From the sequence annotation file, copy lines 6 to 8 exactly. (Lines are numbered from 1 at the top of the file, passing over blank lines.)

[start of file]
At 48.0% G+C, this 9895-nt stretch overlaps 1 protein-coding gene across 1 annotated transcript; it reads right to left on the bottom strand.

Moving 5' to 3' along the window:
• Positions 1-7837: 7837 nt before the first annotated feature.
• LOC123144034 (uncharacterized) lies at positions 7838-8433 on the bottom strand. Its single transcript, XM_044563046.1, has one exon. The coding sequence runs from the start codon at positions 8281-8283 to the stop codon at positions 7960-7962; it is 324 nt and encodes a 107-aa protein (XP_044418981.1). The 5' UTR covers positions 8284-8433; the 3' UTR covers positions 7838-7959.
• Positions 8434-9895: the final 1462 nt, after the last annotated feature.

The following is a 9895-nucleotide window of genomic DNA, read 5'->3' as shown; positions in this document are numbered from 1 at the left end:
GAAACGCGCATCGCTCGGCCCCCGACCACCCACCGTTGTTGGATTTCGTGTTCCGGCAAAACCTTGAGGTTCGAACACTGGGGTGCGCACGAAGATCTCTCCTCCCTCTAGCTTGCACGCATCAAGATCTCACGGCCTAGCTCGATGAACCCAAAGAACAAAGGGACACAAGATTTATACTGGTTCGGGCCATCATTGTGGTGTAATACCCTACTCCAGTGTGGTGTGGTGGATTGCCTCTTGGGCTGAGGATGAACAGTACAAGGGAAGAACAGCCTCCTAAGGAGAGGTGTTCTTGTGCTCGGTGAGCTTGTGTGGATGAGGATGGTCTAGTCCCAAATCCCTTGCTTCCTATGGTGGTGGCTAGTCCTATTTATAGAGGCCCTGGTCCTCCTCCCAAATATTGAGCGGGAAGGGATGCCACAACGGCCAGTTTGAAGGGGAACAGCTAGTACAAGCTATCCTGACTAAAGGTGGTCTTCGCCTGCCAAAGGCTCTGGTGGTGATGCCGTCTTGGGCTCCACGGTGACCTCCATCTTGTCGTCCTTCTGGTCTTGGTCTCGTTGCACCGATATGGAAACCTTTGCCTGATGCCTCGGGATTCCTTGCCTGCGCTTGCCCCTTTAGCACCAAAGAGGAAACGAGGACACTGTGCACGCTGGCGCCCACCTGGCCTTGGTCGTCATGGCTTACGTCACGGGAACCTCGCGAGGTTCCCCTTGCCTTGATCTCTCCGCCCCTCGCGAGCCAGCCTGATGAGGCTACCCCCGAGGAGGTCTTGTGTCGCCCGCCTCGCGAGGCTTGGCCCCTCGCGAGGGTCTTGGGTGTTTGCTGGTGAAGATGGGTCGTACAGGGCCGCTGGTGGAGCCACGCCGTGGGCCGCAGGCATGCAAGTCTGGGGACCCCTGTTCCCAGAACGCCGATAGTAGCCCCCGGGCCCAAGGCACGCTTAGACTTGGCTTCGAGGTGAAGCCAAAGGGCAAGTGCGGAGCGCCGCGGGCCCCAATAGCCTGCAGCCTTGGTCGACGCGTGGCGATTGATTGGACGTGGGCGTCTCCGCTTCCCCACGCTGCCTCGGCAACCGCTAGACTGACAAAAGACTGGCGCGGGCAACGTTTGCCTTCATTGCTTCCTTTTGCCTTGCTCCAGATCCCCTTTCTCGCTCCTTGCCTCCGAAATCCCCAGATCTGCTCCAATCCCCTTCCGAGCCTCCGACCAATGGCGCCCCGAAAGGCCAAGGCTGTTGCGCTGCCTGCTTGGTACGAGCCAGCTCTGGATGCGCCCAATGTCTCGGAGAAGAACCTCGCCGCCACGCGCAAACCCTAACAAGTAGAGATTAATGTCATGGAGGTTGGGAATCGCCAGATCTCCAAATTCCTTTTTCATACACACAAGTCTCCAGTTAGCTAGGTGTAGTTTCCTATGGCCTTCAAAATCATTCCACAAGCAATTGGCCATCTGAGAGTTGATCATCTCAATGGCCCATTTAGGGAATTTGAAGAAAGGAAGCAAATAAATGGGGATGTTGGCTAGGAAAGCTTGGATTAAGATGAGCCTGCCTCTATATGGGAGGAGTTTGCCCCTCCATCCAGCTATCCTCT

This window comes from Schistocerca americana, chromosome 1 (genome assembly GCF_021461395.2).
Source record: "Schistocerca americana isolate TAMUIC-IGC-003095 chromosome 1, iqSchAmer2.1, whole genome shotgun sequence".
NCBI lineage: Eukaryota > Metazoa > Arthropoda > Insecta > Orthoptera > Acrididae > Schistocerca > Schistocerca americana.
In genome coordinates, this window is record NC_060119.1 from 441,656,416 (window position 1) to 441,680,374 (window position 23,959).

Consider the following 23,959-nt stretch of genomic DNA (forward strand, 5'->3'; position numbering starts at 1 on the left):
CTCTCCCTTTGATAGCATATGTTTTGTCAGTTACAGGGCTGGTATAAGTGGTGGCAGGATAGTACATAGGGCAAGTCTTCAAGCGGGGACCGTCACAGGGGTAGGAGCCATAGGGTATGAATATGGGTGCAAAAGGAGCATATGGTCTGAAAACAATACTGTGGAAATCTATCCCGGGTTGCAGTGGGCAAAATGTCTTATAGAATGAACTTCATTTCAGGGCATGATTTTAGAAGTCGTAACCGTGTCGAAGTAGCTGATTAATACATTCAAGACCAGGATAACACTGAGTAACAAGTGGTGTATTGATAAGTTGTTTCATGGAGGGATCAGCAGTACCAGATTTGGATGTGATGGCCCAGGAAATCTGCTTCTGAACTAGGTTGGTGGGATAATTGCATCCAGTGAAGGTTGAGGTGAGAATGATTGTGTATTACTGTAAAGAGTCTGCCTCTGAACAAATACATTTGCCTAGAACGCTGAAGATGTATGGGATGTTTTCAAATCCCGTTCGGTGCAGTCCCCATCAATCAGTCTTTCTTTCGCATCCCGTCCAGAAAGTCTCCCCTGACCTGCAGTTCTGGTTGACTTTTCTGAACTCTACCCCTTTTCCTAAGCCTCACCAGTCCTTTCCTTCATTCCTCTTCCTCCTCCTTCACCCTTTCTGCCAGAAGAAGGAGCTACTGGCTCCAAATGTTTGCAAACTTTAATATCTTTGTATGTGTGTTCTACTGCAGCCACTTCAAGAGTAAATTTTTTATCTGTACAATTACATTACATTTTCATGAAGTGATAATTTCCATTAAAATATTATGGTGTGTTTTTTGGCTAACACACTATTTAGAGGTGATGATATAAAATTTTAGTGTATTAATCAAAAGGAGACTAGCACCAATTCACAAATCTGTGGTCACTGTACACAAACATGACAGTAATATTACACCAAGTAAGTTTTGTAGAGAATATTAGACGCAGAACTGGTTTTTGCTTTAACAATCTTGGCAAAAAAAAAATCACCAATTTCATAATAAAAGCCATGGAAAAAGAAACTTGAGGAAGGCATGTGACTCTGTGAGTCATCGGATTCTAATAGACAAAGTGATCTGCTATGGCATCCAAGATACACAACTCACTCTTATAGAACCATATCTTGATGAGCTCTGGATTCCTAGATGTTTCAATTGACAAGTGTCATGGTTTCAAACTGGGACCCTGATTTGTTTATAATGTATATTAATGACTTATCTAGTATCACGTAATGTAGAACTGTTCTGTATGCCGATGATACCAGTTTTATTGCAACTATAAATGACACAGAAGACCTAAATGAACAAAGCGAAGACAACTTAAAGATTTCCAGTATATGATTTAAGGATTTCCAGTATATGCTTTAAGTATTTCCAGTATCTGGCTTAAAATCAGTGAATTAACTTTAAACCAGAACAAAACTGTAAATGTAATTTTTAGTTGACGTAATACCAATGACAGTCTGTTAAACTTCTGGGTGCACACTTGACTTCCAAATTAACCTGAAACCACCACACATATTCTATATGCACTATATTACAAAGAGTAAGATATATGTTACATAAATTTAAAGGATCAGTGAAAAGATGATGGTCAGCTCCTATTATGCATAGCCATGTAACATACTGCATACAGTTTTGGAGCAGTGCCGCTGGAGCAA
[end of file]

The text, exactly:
The following is a 9895-nucleotide window of genomic DNA, read 5'->3' as shown; positions in this document are numbered from 1 at the left end:
GAAACGCGCATCGCTCGGCCCCCGACCACCCACCGTTGTTGGATTTCGTGTTCCGGCAAAACCTTGAGGTTCGAACACTGGGGTGCGCACGAAGATCTCTCCTCCCTCTAGCTTGCACGCATCAAGATCTCACGGCCTAGCTCGATGAACCCAAAGAACAAAGGGACACAAGATTTATACTGGTTCGGGCCATCATTGTGGTGTAATACCCTACTCCAGTGTGGTGTGGTGGATTGCCTCTTGGGCTGAGGATGAACAGTACAAGGGAAGAACAGCCTCCTAAGGAGAGGTGTTCTTGTGCTCGGTGAGCTTGTGTGGATGAGGATGGTCTAGTCCCAAATCCCTTGCTTCCTATGGTGGTGGCTAGTCCTATTTATAGAGGCCCTGGTCCTCCTCCCAAATATTGAGCGGGAAGGGATGCCACAACGGCCAGTTTGAAGGGGAACAGCTAGTACAAGCTATCCTGACTAAAGGTGGTCTTCGCCTGCCAAAGGCTCTGGTGGTGATGCCGTCTTGGGCTCCACGGTGACCTCCATCTTGTCGTCCTTCTGGTCTTGGTCTCGTTGCACCGATATGGAAACCTTTGCCTGATGCCTCGGGATTCCTTGCCTGCGCTTGCCCCTTTAGCACCAAAGAGGAAACGAGGACACTGTGCACGCTGGCGCCCACCTGGCCTTGGTCGTCATGGCTTACGTCACGGGAACCTCGCGAGGTTCCCCTTGCCTTGATCTCTCCGCCCCTCGCGAGCCAGCCTGATGAGGCTACCCCCGAGGAGGTCTTGTGTCGCCCGCCTCGCGAGGCTTGGCCCCTCGCGAGGGTCTTGGGTGTTTGCTGGTGAAGATGGGTCGTACAGGGCCGCTGGTGGAGCCACGCCGTGGGCCGCAGGCATGCAAGTCTGGGGACCCCTGTTCCCAGAACGCCGATAGTAGCCCCCGGGCCCAAGGCACGCTTAGACTTGGCTTCGAGGTGAAGCCAAAGGGCAAGTGCGGAGCGCCGCGGGCCCCAATAGCCTGCAGCCTTGGTCGACGCGTGGCGATTGATTGGACGTGGGCGTCTCCGCTTCCCCACGCTGCCTCGGCAACCGCTAGACTGACAAAAGACTGGCGCGGGCAACGTTTGCCTTCATTGCTTCCTTTTGCCTTGCTCCAGATCCCCTTTCTCGCTCCTTGCCTCCGAAATCCCCAGATCTGCTCCAATCCCCTTCCGAGCCTCCGACCAATGGCGCCCCGAAAGGCCAAGGCTGTTGCGCTGCCTGCTTGGTACGAGCCAGCTCTGGATGCGCCCAATGTCTCGGAGAAGAACCTCGCCGCCACGCGCAAACCCTAACAAGTAGAGATTAATGTCATGGAGGTTGGGAATCGCCAGATCTCCAAATTCCTTTTTCATACACACAAGTCTCCAGTTAGCTAGGTGTAGTTTCCTATGGCCTTCAAAATCATTCCACAAGCAATTGGCCATCTGAGAGTTGATCATCTCAATGGCCCATTTAGGGAATTTGAAGAAAGGAAGCAAATAAATGGGGATGTTGGCTAGGAAAGCTTGGATTAAGATGAGCCTGCCTCTATATGGGAGGAGTTTGCCCCTCCATCCAGCTATCCTCT

This window comes from Schistocerca americana, chromosome 1 (genome assembly GCF_021461395.2).